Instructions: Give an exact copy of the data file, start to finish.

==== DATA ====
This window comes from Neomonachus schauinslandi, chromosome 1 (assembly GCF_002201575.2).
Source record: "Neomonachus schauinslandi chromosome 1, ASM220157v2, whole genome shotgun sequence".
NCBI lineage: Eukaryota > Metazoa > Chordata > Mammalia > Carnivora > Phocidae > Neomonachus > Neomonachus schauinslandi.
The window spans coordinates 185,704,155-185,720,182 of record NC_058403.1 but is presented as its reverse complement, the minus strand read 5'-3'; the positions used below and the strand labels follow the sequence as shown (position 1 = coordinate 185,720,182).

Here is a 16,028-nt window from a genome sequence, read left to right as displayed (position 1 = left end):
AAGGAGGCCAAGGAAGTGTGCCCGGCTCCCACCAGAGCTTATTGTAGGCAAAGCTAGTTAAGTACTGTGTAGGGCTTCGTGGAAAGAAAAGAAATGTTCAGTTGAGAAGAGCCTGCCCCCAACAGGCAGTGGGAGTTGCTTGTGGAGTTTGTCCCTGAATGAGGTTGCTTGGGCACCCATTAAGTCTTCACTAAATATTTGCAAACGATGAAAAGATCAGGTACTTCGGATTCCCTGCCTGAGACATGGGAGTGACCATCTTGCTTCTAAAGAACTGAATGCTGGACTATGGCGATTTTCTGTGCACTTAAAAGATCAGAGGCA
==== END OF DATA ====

This window comes from Neomonachus schauinslandi, chromosome 1 (assembly GCF_002201575.2).
Source record: "Neomonachus schauinslandi chromosome 1, ASM220157v2, whole genome shotgun sequence".
NCBI lineage: Eukaryota > Metazoa > Chordata > Mammalia > Carnivora > Phocidae > Neomonachus > Neomonachus schauinslandi.
The window spans coordinates 185,704,155-185,720,182 of record NC_058403.1 but is presented as its reverse complement, the minus strand read 5'-3'; the positions used below and the strand labels follow the sequence as shown (position 1 = coordinate 185,720,182).

Here is a 16,028-nt window from a genome sequence, read left to right as displayed (position 1 = left end):
AAGGAGGCCAAGGAAGTGTGCCCGGCTCCCACCAGAGCTTATTGTAGGCAAAGCTAGTTAAGTACTGTGTAGGGCTTCGTGGAAAGAAAAGAAATGTTCAGTTGAGAAGAGCCTGCCCCCAACAGGCAGTGGGAGTTGCTTGTGGAGTTTGTCCCTGAATGAGGTTGCTTGGGCACCCATTAAGTCTTCACTAAATATTTGCAAACGATGAAAAGATCAGGTACTTCGGATTCCCTGCCTGAGACATGGGAGTGACCATCTTGCTTCTAAAGAACTGAATGCTGGACTATGGCGATTTTCTGTGCACTTAAAAGATCAGAGGCA